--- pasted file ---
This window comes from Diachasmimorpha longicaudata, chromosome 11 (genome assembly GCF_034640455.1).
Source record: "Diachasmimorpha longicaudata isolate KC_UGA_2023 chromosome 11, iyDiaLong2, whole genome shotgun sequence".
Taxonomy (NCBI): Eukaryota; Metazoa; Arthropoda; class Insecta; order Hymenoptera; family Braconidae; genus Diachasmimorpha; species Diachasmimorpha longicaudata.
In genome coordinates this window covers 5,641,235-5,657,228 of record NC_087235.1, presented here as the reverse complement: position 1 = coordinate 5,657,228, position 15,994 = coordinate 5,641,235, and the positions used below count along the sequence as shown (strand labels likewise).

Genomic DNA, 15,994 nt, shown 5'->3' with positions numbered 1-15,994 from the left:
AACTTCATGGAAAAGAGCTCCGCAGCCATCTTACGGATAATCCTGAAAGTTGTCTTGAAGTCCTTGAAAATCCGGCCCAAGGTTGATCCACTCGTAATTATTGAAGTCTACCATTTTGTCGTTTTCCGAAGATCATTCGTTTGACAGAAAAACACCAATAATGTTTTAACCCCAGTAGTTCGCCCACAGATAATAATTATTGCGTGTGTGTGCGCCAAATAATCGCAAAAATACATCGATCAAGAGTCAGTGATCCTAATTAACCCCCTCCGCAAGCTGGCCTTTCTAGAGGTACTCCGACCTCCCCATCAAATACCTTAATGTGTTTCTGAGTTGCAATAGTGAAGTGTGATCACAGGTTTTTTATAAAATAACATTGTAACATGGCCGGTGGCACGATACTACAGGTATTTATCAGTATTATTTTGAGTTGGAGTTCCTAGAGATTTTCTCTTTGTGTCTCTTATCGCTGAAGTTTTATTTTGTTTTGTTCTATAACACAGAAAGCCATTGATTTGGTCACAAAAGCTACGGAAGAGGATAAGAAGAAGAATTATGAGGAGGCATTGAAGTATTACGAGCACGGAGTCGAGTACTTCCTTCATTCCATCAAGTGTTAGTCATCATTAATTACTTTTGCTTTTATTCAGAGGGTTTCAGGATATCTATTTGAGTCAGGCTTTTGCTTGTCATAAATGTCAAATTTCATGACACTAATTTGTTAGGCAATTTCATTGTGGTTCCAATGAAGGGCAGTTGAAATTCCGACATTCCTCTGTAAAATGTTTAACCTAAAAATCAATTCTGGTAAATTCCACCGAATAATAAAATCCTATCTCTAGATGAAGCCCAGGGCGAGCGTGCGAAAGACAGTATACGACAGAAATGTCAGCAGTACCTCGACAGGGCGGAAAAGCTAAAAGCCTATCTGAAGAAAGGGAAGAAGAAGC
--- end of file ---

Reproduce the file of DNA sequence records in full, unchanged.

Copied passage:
This window comes from Diachasmimorpha longicaudata, chromosome 11 (genome assembly GCF_034640455.1).
Source record: "Diachasmimorpha longicaudata isolate KC_UGA_2023 chromosome 11, iyDiaLong2, whole genome shotgun sequence".
Taxonomy (NCBI): Eukaryota; Metazoa; Arthropoda; class Insecta; order Hymenoptera; family Braconidae; genus Diachasmimorpha; species Diachasmimorpha longicaudata.
In genome coordinates this window covers 5,641,235-5,657,228 of record NC_087235.1, presented here as the reverse complement: position 1 = coordinate 5,657,228, position 15,994 = coordinate 5,641,235, and the positions used below count along the sequence as shown (strand labels likewise).

Genomic DNA, 15,994 nt, shown 5'->3' with positions numbered 1-15,994 from the left:
AACTTCATGGAAAAGAGCTCCGCAGCCATCTTACGGATAATCCTGAAAGTTGTCTTGAAGTCCTTGAAAATCCGGCCCAAGGTTGATCCACTCGTAATTATTGAAGTCTACCATTTTGTCGTTTTCCGAAGATCATTCGTTTGACAGAAAAACACCAATAATGTTTTAACCCCAGTAGTTCGCCCACAGATAATAATTATTGCGTGTGTGTGCGCCAAATAATCGCAAAAATACATCGATCAAGAGTCAGTGATCCTAATTAACCCCCTCCGCAAGCTGGCCTTTCTAGAGGTACTCCGACCTCCCCATCAAATACCTTAATGTGTTTCTGAGTTGCAATAGTGAAGTGTGATCACAGGTTTTTTATAAAATAACATTGTAACATGGCCGGTGGCACGATACTACAGGTATTTATCAGTATTATTTTGAGTTGGAGTTCCTAGAGATTTTCTCTTTGTGTCTCTTATCGCTGAAGTTTTATTTTGTTTTGTTCTATAACACAGAAAGCCATTGATTTGGTCACAAAAGCTACGGAAGAGGATAAGAAGAAGAATTATGAGGAGGCATTGAAGTATTACGAGCACGGAGTCGAGTACTTCCTTCATTCCATCAAGTGTTAGTCATCATTAATTACTTTTGCTTTTATTCAGAGGGTTTCAGGATATCTATTTGAGTCAGGCTTTTGCTTGTCATAAATGTCAAATTTCATGACACTAATTTGTTAGGCAATTTCATTGTGGTTCCAATGAAGGGCAGTTGAAATTCCGACATTCCTCTGTAAAATGTTTAACCTAAAAATCAATTCTGGTAAATTCCACCGAATAATAAAATCCTATCTCTAGATGAAGCCCAGGGCGAGCGTGCGAAAGACAGTATACGACAGAAATGTCAGCAGTACCTCGACAGGGCGGAAAAGCTAAAAGCCTATCTGAAGAAAGGGAAGAAGAAGC